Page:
What is endometriosis?
endometrium is the tissue that lines the uterus.
During each menstrual cycle, a new endometrium grows, getting ready for a
possible pregnancy. If you don't become pregnant during that cycle, the
endometrium sheds, which you know as your
endometrium tissue that grows outside of the uterus, usually on the
fallopian tubes or on the outer surface of the uterus,
the bowels, or other abdominal organs. In rare cases, it can affect other
organs and structures in the body.
Endometriosis growths are
called "implants." These implants grow, bleed, and break down with each
menstrual cycle, just like the endometrium does. This can cause pain and can
make it difficult to become pregnant (infertility). In some cases, scar tissue
forms around implants. Scar tissue can also cause pain and infertility and can
interfere with an organ's normal function.
What are the risks of endometriosis?
women never have symptoms, others have severe pain. In some cases,
endometriosis interferes with other organs, such as the bowels or
When is hysterectomy and removal of the ovaries an option for the treatment of endometriosis?
Hysterectomy and oophorectomy are
considered a last-resort treatment for endometriosis. This is because it is a
major surgery that results in permanent infertility, and removing the ovaries
causes a sudden drop in estrogen. This causes sudden, usually severe menopause,
difficult side effects, and bone-thinning. Normally, a woman takes low-dose
estrogen to prevent these problems after having an oophorectomy. But taking
estrogen may also increase the risk that endometriosis will return.
Hysterectomy and removal of the ovaries may be a treatment option
- Endometriosis symptoms decrease your quality
- Scar tissue impairs the function of abdominal organs
(although scar tissue can usually be surgically removed without also taking the
uterus and ovaries).
- You have tried treatment with hormone therapy and continue to
have pelvic pain or other symptoms.
- You have no future plans for
- Your symptoms outweigh the risks and long-term
effects of the surgery. This includes the long-term risks of taking
estrogen therapy to protect against bone-thinning
after your ovaries are removed versus the risk of osteoporosis if you don't
take estrogen therapy.
How effective is hysterectomy and removal of the ovaries for the treatment of endometriosis?
Oophorectomy and hysterectomy is
highly effective in relieving endometriosis pain.2
But pain does return for up to 15% of women.1 Your
risk of recurring endometriosis increases if you take low-dose estrogen to
protect your bones and prevent menopausal symptoms after surgery.2 This is because estrogen "feeds" endometriosis.
What are the risks of having an oophorectomy and hysterectomy?
Perhaps the most important
long-term issue to consider is your body's early drop in estrogen after an
oophorectomy. Without estrogen, you have difficult menopausal symptoms (hot flashes, vaginal dryness, moodiness,
depression), and your bones begin to thin. This
increases your risk of osteoporosis in later life. Taking estrogen therapy can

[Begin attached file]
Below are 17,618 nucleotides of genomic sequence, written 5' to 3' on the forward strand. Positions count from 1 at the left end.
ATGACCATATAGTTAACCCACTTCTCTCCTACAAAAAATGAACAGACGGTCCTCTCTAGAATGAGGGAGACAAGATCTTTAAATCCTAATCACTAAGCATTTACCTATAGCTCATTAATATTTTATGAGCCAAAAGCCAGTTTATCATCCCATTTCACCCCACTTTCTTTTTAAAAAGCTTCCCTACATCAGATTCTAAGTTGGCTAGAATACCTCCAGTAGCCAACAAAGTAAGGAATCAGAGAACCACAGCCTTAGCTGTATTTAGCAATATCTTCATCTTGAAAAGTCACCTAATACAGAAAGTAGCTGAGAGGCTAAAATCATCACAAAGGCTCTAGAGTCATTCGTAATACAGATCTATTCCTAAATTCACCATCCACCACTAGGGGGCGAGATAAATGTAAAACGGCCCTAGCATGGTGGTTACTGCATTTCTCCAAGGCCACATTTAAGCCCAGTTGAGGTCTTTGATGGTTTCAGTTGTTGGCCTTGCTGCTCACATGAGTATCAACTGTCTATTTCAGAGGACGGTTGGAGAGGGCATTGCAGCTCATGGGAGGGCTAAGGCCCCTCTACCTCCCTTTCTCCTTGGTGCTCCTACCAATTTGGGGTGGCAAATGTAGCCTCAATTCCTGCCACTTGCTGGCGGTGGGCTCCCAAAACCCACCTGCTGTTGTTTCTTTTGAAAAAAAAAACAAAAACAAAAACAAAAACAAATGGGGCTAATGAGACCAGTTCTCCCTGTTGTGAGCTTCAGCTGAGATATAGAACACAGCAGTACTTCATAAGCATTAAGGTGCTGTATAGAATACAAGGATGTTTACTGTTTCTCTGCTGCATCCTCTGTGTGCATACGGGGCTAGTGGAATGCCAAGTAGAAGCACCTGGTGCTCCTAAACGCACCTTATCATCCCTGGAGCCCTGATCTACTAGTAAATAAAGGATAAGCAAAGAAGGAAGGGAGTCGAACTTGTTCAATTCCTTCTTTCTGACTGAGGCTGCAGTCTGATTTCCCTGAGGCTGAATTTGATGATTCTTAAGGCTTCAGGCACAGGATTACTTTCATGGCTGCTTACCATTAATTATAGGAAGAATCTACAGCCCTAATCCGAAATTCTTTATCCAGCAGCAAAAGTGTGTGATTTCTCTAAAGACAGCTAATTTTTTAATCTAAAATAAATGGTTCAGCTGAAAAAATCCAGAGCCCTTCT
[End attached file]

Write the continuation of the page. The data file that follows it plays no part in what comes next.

prevent these effects.
If you don't want to take estrogen, you
can take another type of bone-strengthening therapy to protect your bones after
oophorectomy. For more information on prevention, see the topic
Risks of estrogen replacement therapy
Estrogen replacement therapy (ERT) increases your risks of:3
- Stroke. ERT use slightly increases the
risk of stroke during the first year of use.4
- Blood clots. ERT slightly increases the risk of blood clots in
the legs (deep vein thrombosis) and lungs (pulmonary embolism), which can be life-threatening.
This risk is greatest in the first year of use.5
- Breast cancer. Research is mixed on breast cancer
risk, although a slightly increased breast cancer risk after 10 years of use is
- Uterine (endometrial) cancer (only if you have a
uterus). Taking progestin with estrogen eliminates this risk.6
- Gallstones. Women who use estrogen
replacement therapy are 2 to 3 times more likely to have gallstones than women
who do not use it.8
- Asthma. Newly diagnosed asthma appears to be more
common among women taking estrogen than women who are not. (Estrogen is thought
to be a factor that causes asthma or makes it worse across the life
- In some cases, a worsening of
- Ovarian cancer (which is rare). In women using ERT over 5
years, the number of ovarian cancers is slightly higher. Using ERT causes
ovarian cancer in about .4 per 1,000 women. (This is the same as 1 in 2,500
Most women do not have
complications after a hysterectomy. But complications can include:
- Fever. A slight fever is common after any
- Difficulty urinating.
heavy bleeding. Some vaginal bleeding within 4 to 6
weeks after a hysterectomy is expected. But call your health professional if
bleeding continues to be heavy.
- Continued pain. Pelvic pain that
was present before surgery may not be relieved by surgery.
in sexual function.
- Rare complications. These include infection;
blood clots in the legs (thrombophlebitis) or in the lungs
(pulmonary embolus); the formation of scar tissue; injury to other organs, such
as the bladder or bowel; a collection of blood at the surgical site (hematoma);
heart problems; breathing problems; and problems from anesthesia. In very rare
cases, complications from surgery lead to death.
If you need more information, see the topic